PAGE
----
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Balancing conservation and recreational fishery objectives for a threatened fish species, the Murray cod, Maccullochella peelii


Correspondence: Dr John Koehn, Department of Sustainability and Environment, Arthur Rylah Institute for Environmental Research, 123 Brown Street, Heidelberg, Vic. 3084, Australia (e-mail:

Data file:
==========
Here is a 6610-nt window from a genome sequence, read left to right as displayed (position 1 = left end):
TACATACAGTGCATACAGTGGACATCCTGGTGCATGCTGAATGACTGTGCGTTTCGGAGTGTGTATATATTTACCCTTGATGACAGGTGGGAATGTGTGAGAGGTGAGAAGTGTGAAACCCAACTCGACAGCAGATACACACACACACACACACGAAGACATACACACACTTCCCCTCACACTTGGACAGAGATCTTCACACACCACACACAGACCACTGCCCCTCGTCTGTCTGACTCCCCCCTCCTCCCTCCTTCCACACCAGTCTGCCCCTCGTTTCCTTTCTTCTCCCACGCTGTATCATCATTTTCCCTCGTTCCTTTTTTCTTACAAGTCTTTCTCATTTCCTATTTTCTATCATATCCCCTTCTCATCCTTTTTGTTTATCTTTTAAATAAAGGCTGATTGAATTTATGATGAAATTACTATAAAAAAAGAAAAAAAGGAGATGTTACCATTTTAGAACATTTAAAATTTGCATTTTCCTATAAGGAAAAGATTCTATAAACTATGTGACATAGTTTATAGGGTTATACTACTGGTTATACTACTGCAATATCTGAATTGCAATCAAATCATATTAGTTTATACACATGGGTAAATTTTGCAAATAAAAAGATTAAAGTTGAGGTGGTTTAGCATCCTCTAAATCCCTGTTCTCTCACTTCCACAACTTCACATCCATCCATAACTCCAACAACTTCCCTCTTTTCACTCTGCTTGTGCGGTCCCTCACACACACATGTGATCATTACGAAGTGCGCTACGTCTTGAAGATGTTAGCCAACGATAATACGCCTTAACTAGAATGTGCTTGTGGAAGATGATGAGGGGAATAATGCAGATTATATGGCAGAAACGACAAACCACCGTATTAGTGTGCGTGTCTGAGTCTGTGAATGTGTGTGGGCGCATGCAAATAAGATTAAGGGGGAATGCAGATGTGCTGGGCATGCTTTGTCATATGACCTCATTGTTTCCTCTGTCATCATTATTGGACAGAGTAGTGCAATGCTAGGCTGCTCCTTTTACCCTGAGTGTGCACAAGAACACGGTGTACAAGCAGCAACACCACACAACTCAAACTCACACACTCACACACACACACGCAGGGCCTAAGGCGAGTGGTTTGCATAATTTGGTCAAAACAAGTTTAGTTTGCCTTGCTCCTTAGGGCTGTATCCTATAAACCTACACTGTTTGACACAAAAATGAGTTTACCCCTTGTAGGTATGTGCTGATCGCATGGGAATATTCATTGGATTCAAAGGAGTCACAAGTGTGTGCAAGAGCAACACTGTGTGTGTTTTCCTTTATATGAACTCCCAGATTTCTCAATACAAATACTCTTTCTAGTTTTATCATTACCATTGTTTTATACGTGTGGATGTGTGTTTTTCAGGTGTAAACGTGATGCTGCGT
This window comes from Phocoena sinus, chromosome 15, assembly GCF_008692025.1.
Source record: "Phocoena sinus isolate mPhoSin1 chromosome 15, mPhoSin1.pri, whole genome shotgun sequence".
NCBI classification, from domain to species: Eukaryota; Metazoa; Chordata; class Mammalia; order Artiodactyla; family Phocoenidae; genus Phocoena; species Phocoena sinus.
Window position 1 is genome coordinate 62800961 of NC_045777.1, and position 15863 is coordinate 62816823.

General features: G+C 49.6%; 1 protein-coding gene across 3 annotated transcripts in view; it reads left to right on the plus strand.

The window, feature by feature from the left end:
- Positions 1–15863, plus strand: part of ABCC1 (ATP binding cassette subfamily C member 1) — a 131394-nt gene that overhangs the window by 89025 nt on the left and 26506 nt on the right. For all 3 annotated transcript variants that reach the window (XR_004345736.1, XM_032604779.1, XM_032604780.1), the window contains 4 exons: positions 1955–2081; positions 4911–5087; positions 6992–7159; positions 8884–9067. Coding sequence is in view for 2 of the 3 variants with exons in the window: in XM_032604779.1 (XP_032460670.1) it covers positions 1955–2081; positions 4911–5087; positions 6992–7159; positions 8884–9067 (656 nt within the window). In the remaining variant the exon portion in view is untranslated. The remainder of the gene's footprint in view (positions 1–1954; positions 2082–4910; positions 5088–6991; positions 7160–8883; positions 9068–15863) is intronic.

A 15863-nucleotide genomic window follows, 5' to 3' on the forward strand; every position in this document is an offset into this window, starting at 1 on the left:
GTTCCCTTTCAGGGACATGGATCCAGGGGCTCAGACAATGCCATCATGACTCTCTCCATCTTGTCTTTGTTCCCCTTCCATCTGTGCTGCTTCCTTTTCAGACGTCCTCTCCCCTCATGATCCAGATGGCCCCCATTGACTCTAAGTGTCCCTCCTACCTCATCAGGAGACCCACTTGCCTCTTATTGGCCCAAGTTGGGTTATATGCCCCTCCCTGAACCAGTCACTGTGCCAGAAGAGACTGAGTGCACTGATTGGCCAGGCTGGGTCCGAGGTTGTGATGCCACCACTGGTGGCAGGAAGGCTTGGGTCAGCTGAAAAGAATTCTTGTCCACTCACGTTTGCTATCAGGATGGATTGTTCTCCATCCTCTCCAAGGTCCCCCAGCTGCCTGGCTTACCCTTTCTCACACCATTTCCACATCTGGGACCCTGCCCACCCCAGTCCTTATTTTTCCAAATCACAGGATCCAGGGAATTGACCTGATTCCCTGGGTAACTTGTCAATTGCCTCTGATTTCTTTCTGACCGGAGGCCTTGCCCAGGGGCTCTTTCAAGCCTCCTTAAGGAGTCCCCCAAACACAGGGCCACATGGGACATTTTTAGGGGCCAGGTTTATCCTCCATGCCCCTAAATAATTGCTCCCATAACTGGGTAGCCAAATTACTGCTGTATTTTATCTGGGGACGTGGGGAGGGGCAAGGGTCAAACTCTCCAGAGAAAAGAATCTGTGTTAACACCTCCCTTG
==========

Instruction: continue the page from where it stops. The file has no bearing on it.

Murray cod Maccullochella peelii (Mitchell) is a large, iconic Australian fish species targeted by anglers but also listed as nationally threatened. A consultative process that included conservation and fishery interests helped to develop a population model for this species and agree on management scenarios to be tested. The modelled scenarios illustrated that threats to populations (risk of decline) can be substantially reduced and catch rates increased through harvest slot length limits (HSLL) rather than minimum legal limits (MLL). A 600- to 1000-mm HSLL provided lower risk of decline and greater catch rates than the existing 500-mm MLL, but better results were achieved with a 400- to 600-mm HSLL. Importantly, a range of other impacts (fish kills, stocking, thermal impacts, larval mortalities, habitat changes) were recognised and incorporated. This study provides an example of the utility of a population model to improve management decision-making for both conservation and fishery objectives.